Saturday, February 16, 2013

Handshake Problem

Let me start by giving a little math problem. n people are in a room, and each one has to shake every other person's hand. How many handshakes will it take for all n people to have shaken every other hand?

Let's first try a few numbers. For two people, it would obviously just take one handshake. For three, it would take three handshakes. For four, it would take six handshakes. For five, it would take ten handshakes.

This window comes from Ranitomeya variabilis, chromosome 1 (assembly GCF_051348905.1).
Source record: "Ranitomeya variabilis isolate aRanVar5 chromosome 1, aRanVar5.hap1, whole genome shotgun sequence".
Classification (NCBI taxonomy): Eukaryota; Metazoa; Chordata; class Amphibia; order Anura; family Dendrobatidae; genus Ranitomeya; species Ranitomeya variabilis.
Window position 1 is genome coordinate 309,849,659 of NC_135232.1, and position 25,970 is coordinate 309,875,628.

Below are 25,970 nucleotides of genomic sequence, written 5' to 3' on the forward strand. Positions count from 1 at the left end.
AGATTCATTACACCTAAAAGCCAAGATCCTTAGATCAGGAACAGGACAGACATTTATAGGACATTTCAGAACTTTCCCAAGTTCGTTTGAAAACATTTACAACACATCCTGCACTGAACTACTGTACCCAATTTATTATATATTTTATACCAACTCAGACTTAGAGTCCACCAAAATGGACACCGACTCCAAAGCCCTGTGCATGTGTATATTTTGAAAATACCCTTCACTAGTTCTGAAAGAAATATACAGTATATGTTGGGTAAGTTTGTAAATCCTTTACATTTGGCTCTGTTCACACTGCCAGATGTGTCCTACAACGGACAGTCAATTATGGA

Do you see the pattern? 1, 3, 6, and 10 are the triangular numbers. In fact, this pattern always continues. 

If you look at it logically, you will see why. Person 1 has a number of hands to shake. Person 2 would have to shake all of the hands except for person 1's (it was already counted). Each person has to shake one less than the one before until there is just one left.

Adding up these handshakes will be a sum of the first n natural numbers, which is the definition of triangular numbers. 

I found it cool that a famous number sequence could be applied to a practical problem like this. 

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